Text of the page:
When I began to review my recording, it didn’t take long to be gobsmacked. The show’s introduction included the following teaser:
Fired FBI director James Comey slamming our commander-in-chief, attacking President Trump’s integrity and appearance, saying, “This president is unethical.”What is odd here is the phrase “our [emphasis added] commander-in-chief.” Here’s why:
- The “commander-in-chief” title is inappropriate in this context. Trump was Comey’s president, not his commander-in-chief, since Comey was not in the military chain of command.
- Stranger is the use of “our,” rather than the more usual “the.”
What do I conclude from these observations?
First, conservatives have a fondness for, if not authoritarian structures, then at least hierarchical ones.
“Commander-in-chief” suggests more authority than does “president.” The Fox morning team seems to prefer a strong president, as long as he is white and conservative.
It was the use of “our,” however, that really got my attention. In normal conversation among Americans, we tend to talk about the president, not my president or our president. Were we speaking with outsiders—were we having a conversation in South Africa, for example—we almost certainly would refer to our president. This usage is unusual on an American television program targeted to Americans.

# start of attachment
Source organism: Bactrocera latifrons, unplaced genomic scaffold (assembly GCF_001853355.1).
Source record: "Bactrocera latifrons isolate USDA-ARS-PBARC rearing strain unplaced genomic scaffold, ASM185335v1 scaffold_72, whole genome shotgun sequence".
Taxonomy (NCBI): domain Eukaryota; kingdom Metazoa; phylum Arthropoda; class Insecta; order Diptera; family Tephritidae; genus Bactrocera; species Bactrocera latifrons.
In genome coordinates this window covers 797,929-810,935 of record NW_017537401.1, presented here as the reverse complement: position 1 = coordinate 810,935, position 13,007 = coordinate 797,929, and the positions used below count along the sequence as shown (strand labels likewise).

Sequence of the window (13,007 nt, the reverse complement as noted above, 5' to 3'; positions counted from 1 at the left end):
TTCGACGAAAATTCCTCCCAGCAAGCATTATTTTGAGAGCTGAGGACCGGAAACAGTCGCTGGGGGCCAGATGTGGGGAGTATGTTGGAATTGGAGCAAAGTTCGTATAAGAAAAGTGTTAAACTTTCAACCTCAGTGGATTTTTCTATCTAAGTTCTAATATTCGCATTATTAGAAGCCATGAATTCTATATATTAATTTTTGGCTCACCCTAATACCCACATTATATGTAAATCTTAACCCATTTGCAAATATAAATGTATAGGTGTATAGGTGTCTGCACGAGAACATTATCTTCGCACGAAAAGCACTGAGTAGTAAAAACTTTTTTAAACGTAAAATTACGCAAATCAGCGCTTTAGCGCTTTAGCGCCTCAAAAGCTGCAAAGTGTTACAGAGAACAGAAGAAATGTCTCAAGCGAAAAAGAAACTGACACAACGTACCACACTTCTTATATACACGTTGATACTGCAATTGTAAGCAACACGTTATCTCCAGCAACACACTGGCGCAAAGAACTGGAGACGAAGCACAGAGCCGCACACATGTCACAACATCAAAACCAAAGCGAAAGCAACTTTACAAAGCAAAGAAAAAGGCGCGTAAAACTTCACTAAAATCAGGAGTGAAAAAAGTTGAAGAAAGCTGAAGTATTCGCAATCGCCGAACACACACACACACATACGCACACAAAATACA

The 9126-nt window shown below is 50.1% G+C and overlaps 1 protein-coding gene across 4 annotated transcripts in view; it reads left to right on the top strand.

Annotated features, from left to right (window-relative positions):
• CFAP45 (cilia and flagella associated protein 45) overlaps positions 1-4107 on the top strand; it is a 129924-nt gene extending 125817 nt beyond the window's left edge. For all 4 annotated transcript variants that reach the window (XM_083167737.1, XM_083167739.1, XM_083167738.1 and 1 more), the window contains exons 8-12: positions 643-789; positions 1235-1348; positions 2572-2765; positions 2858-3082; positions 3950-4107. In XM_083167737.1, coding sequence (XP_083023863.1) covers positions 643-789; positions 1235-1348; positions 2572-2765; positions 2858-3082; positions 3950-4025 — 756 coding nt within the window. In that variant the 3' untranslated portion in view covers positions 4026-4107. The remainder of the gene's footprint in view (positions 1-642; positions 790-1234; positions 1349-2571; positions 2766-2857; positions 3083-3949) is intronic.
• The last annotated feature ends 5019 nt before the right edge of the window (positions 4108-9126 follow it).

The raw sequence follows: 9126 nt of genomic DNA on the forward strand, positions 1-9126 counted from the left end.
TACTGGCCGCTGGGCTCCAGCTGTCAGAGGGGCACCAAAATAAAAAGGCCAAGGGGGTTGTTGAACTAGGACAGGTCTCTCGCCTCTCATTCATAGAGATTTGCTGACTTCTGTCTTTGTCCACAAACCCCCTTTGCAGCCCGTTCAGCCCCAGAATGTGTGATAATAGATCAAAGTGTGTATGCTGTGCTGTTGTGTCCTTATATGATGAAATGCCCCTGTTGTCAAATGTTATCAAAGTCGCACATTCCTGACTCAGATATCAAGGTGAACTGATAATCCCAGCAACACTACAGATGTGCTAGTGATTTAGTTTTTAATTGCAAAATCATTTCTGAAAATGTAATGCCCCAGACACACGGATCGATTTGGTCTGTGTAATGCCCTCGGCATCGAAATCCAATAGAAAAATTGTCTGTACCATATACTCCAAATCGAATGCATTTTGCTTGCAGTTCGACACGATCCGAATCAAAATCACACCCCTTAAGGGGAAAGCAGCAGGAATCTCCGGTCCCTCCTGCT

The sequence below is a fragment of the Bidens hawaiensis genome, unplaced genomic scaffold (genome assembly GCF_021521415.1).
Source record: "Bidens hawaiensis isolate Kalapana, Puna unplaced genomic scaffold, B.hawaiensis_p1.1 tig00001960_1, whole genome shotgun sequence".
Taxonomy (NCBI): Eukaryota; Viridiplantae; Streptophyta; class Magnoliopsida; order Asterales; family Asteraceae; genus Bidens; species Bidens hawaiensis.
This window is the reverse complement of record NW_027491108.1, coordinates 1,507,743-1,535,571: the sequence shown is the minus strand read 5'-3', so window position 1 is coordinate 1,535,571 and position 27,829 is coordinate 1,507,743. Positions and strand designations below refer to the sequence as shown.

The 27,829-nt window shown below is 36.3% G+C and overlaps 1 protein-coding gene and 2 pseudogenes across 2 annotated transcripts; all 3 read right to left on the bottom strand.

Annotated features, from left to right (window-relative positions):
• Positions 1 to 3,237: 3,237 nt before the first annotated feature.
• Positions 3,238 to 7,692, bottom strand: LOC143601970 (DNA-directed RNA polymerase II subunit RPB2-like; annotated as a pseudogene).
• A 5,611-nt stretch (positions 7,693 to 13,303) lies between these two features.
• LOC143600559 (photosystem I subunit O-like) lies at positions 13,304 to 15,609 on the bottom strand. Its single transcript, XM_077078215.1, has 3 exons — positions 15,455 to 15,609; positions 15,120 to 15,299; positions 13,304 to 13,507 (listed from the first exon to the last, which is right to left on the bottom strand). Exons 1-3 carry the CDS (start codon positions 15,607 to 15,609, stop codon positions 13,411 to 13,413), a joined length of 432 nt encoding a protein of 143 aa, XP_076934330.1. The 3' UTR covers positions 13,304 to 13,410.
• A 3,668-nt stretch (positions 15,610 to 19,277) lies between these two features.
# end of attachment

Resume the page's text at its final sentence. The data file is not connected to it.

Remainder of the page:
The use of “our” on Fox & Friends has a conspiratorial air about it. The hosts are addressing the Fox News audience that sees itself as a tight-knit community assailed by liberal antagonists. Trump is our man, not theirs. Indeed he is!
I didn’t get much further into reviewing my recording. Doing so promised to be painful, and I will need to steel myself for the project. I did watch enough to notice that the hosts assume that Hillary Clinton did something illegal. Perhaps, when my blood pressure is lower, I will watch the rest of Friday’s show. Maybe it was Fox & Friends that gave Trump the idea of launching an attack against Syria on Friday night.